The Finnish Army launched an offensive on the cease-fire line (June 30). Thus fighting on the the northern front near Lenningrad began long before the Germans arrived to the south and cut off the city. The Germans launced Barbarossa with the support of its Axis Allies (Hungary, Italy, and Romania as well as a volunteer Spanish (Blue) Division). The most potent force assisting the Germans, however, were the 18 Finnish divisions that attacked over the cease-fire line. The problem for the Germans was that the Finns were not committed to a life-and-death racial war, their objective was only to reclaim lost territory. A reader writes, "The Finns were very reluctant to have another full scale war with the Soviet Union. They were very happy just to get their old territory back. And I think that came as a bit of a surprise to the Germans." The Finns refused to go significantly beyond the lost territory, much to Hitler's despleasure. The Finnish Army achieved this objective in the 1941 summer offensive. In some areas they went slightly beyound the old frontier. This was done to achieve an frontier that could be effectively defended using natural terraine features, hills, waterways, and lakes). The exception to this was an offensive into East Kerelia. They did not, however, continue the attack into Lenningrad after reaching the 1939 border. "Mannerheims refusel to attack Leningrad was what ultimately saved Leningrad, for if a coordinated German-Finnish attack had been lanched in September 1941 there is a little doubt that the Soviet defence of the city would have been overwhelmed." [Jackson] p. 105.] This was a major reason that the NAZIs failed to capture Lenningrad in 1941. Marshall Zukov who took over the defenses of the city could concentrate his forces to the south to stop the Germans."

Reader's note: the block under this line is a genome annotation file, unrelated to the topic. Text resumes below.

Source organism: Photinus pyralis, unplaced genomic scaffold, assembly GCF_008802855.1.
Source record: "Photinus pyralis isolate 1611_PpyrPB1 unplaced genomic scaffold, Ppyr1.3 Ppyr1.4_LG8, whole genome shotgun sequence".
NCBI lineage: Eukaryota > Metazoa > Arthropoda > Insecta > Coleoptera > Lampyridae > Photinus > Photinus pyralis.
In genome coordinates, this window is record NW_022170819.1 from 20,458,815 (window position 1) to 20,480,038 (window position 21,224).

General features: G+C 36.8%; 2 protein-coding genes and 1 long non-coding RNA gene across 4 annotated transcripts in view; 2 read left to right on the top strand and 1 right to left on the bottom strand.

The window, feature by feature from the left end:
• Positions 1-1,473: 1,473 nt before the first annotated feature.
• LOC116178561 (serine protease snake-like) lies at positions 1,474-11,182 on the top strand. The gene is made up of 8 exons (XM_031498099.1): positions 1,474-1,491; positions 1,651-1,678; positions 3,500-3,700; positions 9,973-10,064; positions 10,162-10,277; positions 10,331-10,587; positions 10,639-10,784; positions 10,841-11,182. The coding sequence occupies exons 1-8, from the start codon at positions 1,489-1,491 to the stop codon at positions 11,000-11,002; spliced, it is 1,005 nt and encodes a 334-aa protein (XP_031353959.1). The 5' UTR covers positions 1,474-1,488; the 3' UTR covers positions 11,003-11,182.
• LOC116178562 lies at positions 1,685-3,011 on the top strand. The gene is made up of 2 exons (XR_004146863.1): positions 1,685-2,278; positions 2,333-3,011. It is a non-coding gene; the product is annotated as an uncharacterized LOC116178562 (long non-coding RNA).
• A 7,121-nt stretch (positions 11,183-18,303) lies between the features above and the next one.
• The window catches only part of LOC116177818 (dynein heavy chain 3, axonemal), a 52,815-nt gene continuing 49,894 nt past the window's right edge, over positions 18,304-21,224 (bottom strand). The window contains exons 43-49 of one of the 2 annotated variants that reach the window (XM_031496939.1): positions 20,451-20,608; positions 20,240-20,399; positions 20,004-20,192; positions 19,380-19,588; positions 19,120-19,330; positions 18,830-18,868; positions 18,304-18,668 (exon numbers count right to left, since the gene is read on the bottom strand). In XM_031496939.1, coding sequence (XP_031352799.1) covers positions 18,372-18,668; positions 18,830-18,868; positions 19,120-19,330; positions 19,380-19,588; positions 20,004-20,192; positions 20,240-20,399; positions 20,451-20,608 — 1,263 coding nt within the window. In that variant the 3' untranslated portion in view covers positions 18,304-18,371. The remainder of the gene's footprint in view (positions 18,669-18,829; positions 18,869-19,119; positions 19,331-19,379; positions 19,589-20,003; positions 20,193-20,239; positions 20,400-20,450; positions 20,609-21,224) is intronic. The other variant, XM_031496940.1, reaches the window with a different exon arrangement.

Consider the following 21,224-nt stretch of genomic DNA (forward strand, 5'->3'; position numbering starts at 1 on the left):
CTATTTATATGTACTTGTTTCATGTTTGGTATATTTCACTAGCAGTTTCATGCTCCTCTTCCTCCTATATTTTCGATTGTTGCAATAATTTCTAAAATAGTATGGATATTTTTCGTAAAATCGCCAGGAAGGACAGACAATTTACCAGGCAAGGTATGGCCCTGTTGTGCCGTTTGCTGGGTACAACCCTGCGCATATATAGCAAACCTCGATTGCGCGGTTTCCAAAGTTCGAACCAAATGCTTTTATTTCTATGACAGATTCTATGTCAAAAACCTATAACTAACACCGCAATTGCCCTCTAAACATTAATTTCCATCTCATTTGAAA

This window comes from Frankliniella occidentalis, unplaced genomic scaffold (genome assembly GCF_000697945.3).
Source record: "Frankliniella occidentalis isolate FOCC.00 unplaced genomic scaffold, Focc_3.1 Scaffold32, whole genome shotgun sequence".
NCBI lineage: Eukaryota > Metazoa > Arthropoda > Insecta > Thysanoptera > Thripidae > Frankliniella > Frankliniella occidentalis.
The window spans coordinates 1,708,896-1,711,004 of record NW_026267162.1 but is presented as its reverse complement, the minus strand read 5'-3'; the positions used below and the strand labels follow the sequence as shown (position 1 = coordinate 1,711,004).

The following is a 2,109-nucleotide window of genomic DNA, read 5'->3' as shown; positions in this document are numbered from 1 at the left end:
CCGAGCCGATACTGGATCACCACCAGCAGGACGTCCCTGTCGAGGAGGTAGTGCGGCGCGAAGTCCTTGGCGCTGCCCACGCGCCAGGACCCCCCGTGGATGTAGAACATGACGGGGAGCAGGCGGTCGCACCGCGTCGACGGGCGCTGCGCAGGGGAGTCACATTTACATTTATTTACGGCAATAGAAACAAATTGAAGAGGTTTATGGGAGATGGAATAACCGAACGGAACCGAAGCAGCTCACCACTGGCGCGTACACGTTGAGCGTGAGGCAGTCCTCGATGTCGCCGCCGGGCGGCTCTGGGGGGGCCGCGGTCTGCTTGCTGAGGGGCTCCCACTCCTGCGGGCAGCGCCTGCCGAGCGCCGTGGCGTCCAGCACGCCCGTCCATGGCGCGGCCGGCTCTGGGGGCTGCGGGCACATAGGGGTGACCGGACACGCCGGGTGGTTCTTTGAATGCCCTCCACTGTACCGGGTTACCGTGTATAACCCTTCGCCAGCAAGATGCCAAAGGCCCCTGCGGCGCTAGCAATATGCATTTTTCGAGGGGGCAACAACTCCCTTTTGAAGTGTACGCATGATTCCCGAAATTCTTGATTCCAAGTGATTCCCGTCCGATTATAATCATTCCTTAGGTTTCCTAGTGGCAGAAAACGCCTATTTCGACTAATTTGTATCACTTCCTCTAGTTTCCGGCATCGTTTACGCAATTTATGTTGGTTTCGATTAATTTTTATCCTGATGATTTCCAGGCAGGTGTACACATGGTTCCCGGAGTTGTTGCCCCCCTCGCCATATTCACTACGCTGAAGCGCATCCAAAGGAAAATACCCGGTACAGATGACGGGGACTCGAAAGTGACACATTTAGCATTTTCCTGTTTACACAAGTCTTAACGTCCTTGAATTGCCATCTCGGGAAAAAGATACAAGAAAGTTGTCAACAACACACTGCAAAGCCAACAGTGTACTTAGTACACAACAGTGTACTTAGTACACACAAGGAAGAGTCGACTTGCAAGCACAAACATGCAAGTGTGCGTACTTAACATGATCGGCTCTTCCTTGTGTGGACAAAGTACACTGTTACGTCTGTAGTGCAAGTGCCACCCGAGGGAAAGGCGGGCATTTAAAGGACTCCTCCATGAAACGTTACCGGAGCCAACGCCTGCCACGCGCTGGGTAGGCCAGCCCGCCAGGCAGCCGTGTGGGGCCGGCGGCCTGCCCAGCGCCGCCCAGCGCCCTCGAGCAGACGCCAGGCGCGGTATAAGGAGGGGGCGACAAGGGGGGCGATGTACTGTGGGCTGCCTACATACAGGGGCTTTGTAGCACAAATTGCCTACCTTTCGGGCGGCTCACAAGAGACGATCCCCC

The border area between southern Finland and the Soviet Union is Karelia. It is the area between the White Sea and the Gulf of Finland. It is an extensive area which includes the two largest lakes in Europe, Lake Ladoga and Lake Onega. What is often referred to as the Karelian Isthmus is located between the Baltic Gulf of Finland and Lake Ladoga. To the south is Ingria, the land of the closely related Ingrian people. The traditional western boundary was the Neva river itself but was eventually shifted northward into the Karelian isthmus to follow the Sestra River which since Napoleonic times was the Russo-Finnish border.The River Svir on the other side of Lake Lagoda completed the souther border of Karlia. Lake Saimaa marked the Western border while Lake Onega and the White Sea mark the Eastern border. Thevland to the north was occupied by nomadic Samis (Lapps), but unlike the south there were no natural border onky trackless woods (taiga) and tundra. Karelia became the primary bone of comtention between Finland an the Soviet Union during World War II. This clash was not new. Russian Novograd and the Sweses fought over the area during the medieval era. It was the border area between Swedish controled Finland and the Tsarist Empire. The issue was settled for a time by the Great Northern War in which Russia seized Finland. With Finnland part of the Tsarist Empire, Karelia became a dead issue. This changed after the Russian Revolution when Finland managed to achieve its independence and Karelia again became an international border area. Finland had almost all of Karelia and it included because of its southern location, a substantial part of the best aricultural land in Finlnd.